Black Lives Matter is not about individual racism. Of course decent people condemn racist behaviour from individuals. But BLM appears to be about removing the systemic racism that affects black people. For example the systemic racism that results in disproportionately more black people dying in police custody. Just being black makes white people behave differently. Even very nice white people. Reni Edo Lodge's book 'Why I'm no longer talking to white people about race' should be a standard text for people who want to understand what it's like to be black in the UK. I found it enlightening. 'Race' is unscientific. It was invented to justify treating Africans as property or as children. The profits from slavery made Britain 'Great' and rich. The profits from British imperialism, personified by men like Cecil Rhodes, also made Britain 'Great' and rich. The question is what do we do now? Teach everybody this bit of history? Take down statues of Rhodes and limit the scholarship to Black Africans and the descendants of enslaved Africans? And there is the tricky issue of what to do about Churchill who was responsible for the deaths of millions of Indians by famine.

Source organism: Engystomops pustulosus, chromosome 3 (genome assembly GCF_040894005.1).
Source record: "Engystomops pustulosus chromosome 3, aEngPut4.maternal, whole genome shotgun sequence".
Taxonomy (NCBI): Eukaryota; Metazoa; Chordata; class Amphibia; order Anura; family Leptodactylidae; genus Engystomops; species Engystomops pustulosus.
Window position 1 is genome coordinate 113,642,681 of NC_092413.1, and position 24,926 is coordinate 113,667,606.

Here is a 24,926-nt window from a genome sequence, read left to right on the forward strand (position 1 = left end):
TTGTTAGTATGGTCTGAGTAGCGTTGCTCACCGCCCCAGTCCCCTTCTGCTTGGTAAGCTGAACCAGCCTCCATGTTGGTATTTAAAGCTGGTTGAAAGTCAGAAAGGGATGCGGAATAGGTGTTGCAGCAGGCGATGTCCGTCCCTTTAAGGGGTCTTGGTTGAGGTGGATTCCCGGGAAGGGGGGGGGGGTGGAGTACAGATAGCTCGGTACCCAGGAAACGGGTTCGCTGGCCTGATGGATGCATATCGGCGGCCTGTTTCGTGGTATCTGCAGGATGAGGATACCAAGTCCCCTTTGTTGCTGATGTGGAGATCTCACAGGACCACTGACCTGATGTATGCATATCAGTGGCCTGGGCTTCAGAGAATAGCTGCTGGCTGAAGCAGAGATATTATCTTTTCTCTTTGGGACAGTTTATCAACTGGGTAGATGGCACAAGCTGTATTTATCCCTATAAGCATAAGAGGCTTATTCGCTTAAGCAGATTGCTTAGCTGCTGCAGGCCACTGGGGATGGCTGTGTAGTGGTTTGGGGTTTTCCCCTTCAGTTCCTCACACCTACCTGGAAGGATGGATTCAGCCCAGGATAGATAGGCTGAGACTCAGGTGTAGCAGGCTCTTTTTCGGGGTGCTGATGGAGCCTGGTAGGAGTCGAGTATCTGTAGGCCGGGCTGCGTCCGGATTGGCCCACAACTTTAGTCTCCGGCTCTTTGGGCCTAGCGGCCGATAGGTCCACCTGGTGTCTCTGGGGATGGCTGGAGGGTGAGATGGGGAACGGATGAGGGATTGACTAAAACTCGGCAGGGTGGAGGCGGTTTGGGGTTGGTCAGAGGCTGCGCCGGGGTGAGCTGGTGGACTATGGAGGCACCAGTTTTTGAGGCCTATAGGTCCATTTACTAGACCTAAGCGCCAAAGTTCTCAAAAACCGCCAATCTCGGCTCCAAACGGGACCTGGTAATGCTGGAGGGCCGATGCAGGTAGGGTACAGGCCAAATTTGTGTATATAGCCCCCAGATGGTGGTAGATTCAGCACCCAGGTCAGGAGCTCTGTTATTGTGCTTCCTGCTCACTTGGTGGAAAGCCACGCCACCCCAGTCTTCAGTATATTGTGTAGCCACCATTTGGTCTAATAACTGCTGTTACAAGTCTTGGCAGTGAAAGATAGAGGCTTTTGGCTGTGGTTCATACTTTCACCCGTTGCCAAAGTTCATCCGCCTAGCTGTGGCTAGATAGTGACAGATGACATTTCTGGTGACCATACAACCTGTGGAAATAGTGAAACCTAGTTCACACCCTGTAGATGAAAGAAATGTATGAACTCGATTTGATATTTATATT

• 21 June 2020 at 10:40pm
    Terry Murphy says:
    You only have to substitute "Jewishness" for "whiteness" to realize what an utterly misguided, hate-inducing screed this is. Shame on you, LRB, for publishing such filth!

    • 22 June 2020 at 5:43am
      Bob Beck says: @ Terry Murphy
      If you're being satirical, the joke didn't land. If you're serious: that is the very model of a false (absurd) equivalence.

      White people have never needed the equivalent of an Anti-Defamation League; and any attempts at same (e.g., David Duke's "National Association for the Advancement of White People") have been and are simply vehicles for white-supremacist ideology, neither more nor less.